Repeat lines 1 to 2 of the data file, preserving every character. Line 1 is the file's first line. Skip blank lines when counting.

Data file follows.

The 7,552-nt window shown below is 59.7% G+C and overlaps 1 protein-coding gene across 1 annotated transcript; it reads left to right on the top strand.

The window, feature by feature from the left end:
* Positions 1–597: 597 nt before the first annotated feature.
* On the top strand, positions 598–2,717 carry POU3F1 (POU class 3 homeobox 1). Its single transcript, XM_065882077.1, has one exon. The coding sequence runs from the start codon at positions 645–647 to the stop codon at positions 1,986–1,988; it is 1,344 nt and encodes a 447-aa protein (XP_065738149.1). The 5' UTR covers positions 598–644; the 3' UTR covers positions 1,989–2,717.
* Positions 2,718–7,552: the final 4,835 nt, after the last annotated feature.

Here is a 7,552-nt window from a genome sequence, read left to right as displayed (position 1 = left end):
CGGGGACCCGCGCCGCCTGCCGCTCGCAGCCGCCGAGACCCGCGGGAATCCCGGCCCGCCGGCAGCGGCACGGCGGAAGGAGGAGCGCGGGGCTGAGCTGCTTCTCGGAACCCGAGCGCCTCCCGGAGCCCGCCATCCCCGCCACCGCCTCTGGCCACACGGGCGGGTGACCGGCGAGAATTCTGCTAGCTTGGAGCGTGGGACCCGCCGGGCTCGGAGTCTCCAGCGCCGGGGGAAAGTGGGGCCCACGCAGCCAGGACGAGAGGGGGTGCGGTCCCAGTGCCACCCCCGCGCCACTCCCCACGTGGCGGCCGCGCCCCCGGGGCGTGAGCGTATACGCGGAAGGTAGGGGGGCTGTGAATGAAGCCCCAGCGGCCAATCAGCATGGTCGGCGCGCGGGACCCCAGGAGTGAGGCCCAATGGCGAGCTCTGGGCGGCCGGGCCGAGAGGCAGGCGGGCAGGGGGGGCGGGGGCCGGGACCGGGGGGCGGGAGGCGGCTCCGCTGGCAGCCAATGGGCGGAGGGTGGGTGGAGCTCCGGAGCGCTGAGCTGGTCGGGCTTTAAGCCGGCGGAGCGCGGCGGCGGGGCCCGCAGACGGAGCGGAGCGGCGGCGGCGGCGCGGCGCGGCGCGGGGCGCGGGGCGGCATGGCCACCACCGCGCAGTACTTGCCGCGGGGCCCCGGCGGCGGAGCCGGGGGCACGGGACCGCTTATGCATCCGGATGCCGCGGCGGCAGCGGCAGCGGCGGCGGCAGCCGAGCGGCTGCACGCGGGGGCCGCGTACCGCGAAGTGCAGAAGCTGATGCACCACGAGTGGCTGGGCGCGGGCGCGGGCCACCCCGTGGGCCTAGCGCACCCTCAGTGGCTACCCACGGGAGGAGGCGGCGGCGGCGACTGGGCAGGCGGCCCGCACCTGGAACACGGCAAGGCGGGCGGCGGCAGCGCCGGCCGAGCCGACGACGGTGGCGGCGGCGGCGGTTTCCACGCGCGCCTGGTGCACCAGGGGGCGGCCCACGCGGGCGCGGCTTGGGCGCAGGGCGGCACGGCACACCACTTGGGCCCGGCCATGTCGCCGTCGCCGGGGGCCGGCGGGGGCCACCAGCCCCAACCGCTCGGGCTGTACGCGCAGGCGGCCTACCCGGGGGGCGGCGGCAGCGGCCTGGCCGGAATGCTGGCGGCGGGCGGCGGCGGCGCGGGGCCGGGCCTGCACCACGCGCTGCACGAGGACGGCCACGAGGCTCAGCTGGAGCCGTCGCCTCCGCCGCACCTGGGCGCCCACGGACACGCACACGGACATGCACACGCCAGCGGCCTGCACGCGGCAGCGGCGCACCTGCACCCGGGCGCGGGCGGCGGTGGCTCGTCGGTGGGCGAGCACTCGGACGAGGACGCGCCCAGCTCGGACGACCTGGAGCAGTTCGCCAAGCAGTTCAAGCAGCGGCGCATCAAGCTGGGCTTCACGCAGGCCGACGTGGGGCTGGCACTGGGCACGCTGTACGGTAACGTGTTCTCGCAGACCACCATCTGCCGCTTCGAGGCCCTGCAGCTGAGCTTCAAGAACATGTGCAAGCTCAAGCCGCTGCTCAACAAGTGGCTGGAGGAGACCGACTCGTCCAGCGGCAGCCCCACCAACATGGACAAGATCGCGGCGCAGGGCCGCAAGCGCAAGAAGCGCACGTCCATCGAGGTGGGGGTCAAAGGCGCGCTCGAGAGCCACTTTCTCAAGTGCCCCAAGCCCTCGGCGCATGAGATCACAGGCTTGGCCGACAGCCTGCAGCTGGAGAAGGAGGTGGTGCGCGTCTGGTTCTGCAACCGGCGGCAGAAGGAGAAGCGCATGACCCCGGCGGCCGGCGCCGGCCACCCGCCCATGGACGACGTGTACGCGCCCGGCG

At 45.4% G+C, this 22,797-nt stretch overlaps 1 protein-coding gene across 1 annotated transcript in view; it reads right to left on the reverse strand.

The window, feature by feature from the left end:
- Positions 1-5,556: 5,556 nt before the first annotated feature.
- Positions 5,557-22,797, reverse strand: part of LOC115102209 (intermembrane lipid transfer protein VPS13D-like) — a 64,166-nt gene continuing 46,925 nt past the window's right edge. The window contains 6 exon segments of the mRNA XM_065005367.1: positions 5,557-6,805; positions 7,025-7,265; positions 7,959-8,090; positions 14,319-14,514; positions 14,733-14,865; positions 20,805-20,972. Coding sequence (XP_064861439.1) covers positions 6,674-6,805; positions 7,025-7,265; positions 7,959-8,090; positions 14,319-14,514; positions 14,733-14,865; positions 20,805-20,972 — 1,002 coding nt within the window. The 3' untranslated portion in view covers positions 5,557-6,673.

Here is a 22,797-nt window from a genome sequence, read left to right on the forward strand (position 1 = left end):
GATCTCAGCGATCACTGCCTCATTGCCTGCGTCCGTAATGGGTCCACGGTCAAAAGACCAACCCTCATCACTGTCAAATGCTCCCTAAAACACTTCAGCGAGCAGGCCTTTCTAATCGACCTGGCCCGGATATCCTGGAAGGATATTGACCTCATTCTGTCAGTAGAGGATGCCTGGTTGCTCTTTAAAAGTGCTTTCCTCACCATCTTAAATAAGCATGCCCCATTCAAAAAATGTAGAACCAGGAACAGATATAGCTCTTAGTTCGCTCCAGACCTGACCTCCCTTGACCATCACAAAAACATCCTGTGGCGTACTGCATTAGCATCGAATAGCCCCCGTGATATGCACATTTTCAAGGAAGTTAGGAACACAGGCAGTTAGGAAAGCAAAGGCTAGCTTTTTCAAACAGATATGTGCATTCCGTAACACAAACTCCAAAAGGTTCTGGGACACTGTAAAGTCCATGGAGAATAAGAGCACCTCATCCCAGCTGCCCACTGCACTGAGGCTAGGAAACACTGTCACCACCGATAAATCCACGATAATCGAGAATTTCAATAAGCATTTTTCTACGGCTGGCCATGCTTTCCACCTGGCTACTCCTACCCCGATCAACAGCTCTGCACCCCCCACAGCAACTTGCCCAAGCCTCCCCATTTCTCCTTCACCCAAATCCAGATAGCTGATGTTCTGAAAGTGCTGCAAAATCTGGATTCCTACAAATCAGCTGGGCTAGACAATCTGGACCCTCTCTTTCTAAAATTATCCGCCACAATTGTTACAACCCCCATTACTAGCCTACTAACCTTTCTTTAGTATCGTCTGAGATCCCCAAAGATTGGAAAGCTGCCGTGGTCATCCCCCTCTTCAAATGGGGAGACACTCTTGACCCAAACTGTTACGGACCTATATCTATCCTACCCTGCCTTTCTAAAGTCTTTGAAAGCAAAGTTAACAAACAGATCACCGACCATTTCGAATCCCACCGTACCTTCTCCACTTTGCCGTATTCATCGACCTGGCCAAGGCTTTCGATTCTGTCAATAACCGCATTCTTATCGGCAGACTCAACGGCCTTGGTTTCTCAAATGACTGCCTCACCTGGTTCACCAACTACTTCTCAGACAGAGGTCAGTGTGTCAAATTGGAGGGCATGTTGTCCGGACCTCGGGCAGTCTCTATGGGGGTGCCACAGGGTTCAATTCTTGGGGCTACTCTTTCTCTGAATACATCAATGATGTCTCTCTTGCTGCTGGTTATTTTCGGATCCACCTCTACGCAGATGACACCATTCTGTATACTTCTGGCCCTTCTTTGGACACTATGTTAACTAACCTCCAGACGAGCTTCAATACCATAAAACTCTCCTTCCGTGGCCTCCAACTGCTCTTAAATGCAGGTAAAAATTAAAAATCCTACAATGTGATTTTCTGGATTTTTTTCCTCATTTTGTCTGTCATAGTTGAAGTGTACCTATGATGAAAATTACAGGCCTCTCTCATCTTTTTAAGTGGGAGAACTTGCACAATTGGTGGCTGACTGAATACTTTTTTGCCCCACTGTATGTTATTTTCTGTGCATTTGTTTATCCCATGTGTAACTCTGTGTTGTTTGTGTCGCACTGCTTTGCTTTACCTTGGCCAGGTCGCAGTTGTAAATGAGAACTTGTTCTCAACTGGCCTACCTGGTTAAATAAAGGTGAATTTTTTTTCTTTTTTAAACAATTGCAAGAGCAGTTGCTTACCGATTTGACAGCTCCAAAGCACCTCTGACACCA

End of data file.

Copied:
The 7,552-nt window shown below is 59.7% G+C and overlaps 1 protein-coding gene across 1 annotated transcript; it reads left to right on the top strand.

The window, feature by feature from the left end: